From The Art and Popular Culture Encyclopedia
"In the eighty-year-long Hemoclysm sparked by Princip's bullets, three individuals—Stalin, Hitler, and Mao—were responsible for most of the violent deaths. [...] Most of the violence of the twentieth century has been caused by illiberal ideology, namely, Nazism and communism."--Political Questions: Political Philosophy from Plato to Pinker (2015) by Larry Arnhart
I: Have you seen Godard’s La Chinoise?
--The Adventures of Mao on the Long March (1971) by Frederic Tuten
Mao Zedong (1893 – 1976) was a Chinese politician, communist philosopher, military strategist, poet, and revolutionary who was the founder of the People's Republic of China (PRC). Ideologically a Marxist–Leninist, his theories, military strategies, and political policies are collectively known as Maoism.
The ideology of Maoism has influenced many Communists, mainly in the Third World, including revolutionary movements such as Cambodia's Khmer Rouge, Peru's Shining Path, and the Nepalese revolutionary movement. Under the influence of Mao's agrarian socialism and Cultural Revolution, Cambodia's Pol Pot conceived of his disastrous Year Zero policies which purged the nation of its teachers, artists and intellectuals and emptied its cities, resulting in the Cambodian Genocide.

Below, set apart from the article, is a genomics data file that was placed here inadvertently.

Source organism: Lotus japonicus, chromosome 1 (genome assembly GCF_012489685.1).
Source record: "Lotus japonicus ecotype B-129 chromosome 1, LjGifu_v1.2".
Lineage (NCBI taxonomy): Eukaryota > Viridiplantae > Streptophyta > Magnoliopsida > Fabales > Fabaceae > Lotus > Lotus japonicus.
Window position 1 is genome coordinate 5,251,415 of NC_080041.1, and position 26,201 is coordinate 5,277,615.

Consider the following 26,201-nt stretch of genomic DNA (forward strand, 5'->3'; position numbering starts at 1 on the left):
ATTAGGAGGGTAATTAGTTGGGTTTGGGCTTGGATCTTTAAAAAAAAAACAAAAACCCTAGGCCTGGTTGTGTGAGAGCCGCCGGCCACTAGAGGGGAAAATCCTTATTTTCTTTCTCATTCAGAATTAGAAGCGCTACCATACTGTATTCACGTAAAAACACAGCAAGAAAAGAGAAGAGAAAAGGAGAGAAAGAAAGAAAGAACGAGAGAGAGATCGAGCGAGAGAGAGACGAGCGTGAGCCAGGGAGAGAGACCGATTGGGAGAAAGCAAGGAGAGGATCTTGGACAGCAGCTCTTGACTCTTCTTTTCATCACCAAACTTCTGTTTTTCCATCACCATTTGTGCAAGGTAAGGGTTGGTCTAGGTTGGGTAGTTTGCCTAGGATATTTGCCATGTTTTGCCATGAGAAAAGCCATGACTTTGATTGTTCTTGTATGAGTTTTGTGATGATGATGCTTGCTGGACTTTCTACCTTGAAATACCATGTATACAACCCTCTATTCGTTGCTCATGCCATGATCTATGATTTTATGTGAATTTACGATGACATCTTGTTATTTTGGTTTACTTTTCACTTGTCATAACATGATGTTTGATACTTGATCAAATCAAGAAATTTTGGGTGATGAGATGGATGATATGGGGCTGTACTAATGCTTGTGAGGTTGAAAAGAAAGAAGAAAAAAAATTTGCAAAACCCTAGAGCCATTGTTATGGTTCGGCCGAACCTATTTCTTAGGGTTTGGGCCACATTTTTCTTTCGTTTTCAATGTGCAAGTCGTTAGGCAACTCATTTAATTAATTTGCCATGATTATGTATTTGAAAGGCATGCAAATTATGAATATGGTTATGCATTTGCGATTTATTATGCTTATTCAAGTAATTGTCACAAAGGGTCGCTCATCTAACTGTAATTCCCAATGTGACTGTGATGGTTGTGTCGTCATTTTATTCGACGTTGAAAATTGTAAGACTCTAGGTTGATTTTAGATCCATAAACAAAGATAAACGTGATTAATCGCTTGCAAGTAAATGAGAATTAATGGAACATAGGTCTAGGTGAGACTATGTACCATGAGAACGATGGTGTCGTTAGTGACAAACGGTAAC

The Revolutionary Communist Party, USA also claims Marxism–Leninism-Maoism as its ideology, as do other Communist Parties around the world which are part of the Revolutionary Internationalist Movement. China itself has moved sharply away from Maoism since Mao's death, and most people outside of China who describe themselves as Maoist regard the Deng Xiaoping reforms to be a betrayal of Maoism, in line with Mao's view of "Capitalist roaders" within the Communist Party.
- The Adventures of Mao on the Long March (1971) by Frederic Tuten
- Richard Nixon's 1972 visit to China
- Little Red Book
- Mickey Mao
- Cultural Revolution
- Great Leap Forward